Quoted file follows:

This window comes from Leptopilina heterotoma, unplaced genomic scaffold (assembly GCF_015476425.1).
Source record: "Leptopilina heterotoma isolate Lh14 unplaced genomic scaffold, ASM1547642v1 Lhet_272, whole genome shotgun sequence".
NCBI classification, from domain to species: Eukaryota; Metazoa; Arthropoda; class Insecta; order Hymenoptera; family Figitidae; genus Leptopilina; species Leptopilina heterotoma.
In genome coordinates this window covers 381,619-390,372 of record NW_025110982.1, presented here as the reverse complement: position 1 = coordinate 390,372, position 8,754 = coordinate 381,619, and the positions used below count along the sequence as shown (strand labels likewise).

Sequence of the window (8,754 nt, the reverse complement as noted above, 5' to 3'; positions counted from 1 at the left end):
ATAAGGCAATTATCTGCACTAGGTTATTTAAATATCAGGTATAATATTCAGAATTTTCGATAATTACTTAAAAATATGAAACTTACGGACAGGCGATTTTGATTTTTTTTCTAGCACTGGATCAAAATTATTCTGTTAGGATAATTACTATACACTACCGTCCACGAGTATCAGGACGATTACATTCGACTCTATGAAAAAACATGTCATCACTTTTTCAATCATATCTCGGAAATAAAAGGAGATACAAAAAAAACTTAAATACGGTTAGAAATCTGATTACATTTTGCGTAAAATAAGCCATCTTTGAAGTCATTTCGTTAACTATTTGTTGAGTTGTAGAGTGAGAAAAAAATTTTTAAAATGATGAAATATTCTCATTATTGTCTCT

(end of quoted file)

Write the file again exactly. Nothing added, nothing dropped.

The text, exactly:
This window comes from Leptopilina heterotoma, unplaced genomic scaffold (assembly GCF_015476425.1).
Source record: "Leptopilina heterotoma isolate Lh14 unplaced genomic scaffold, ASM1547642v1 Lhet_272, whole genome shotgun sequence".
NCBI classification, from domain to species: Eukaryota; Metazoa; Arthropoda; class Insecta; order Hymenoptera; family Figitidae; genus Leptopilina; species Leptopilina heterotoma.
In genome coordinates this window covers 381,619-390,372 of record NW_025110982.1, presented here as the reverse complement: position 1 = coordinate 390,372, position 8,754 = coordinate 381,619, and the positions used below count along the sequence as shown (strand labels likewise).

Sequence of the window (8,754 nt, the reverse complement as noted above, 5' to 3'; positions counted from 1 at the left end):
ATAAGGCAATTATCTGCACTAGGTTATTTAAATATCAGGTATAATATTCAGAATTTTCGATAATTACTTAAAAATATGAAACTTACGGACAGGCGATTTTGATTTTTTTTCTAGCACTGGATCAAAATTATTCTGTTAGGATAATTACTATACACTACCGTCCACGAGTATCAGGACGATTACATTCGACTCTATGAAAAAACATGTCATCACTTTTTCAATCATATCTCGGAAATAAAAGGAGATACAAAAAAAACTTAAATACGGTTAGAAATCTGATTACATTTTGCGTAAAATAAGCCATCTTTGAAGTCATTTCGTTAACTATTTGTTGAGTTGTAGAGTGAGAAAAAAATTTTTAAAATGATGAAATATTCTCATTATTGTCTCT